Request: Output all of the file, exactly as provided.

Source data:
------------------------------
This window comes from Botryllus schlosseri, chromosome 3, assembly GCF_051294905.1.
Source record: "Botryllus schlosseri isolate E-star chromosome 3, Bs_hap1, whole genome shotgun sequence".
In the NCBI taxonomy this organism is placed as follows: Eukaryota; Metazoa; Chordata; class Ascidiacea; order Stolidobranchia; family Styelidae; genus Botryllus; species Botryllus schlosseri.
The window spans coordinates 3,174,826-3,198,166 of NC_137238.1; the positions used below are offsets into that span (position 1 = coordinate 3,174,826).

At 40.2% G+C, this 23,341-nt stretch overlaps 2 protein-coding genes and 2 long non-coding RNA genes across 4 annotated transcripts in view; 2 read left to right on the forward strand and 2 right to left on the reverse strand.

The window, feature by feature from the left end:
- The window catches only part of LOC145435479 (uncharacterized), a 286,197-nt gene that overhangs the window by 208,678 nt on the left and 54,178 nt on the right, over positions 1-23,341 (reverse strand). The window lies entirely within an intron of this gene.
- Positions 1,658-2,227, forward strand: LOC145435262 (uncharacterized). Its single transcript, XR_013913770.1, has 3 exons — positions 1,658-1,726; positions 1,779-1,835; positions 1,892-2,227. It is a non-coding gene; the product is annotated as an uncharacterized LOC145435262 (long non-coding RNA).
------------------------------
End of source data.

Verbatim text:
This window comes from Botryllus schlosseri, chromosome 3, assembly GCF_051294905.1.
Source record: "Botryllus schlosseri isolate E-star chromosome 3, Bs_hap1, whole genome shotgun sequence".
In the NCBI taxonomy this organism is placed as follows: Eukaryota; Metazoa; Chordata; class Ascidiacea; order Stolidobranchia; family Styelidae; genus Botryllus; species Botryllus schlosseri.
The window spans coordinates 3,174,826-3,198,166 of NC_137238.1; the positions used below are offsets into that span (position 1 = coordinate 3,174,826).

At 40.2% G+C, this 23,341-nt stretch overlaps 2 protein-coding genes and 2 long non-coding RNA genes across 4 annotated transcripts in view; 2 read left to right on the forward strand and 2 right to left on the reverse strand.

The window, feature by feature from the left end:
- The window catches only part of LOC145435479 (uncharacterized), a 286,197-nt gene that overhangs the window by 208,678 nt on the left and 54,178 nt on the right, over positions 1-23,341 (reverse strand). The window lies entirely within an intron of this gene.
- Positions 1,658-2,227, forward strand: LOC145435262 (uncharacterized). Its single transcript, XR_013913770.1, has 3 exons — positions 1,658-1,726; positions 1,779-1,835; positions 1,892-2,227. It is a non-coding gene; the product is annotated as an uncharacterized LOC145435262 (long non-coding RNA).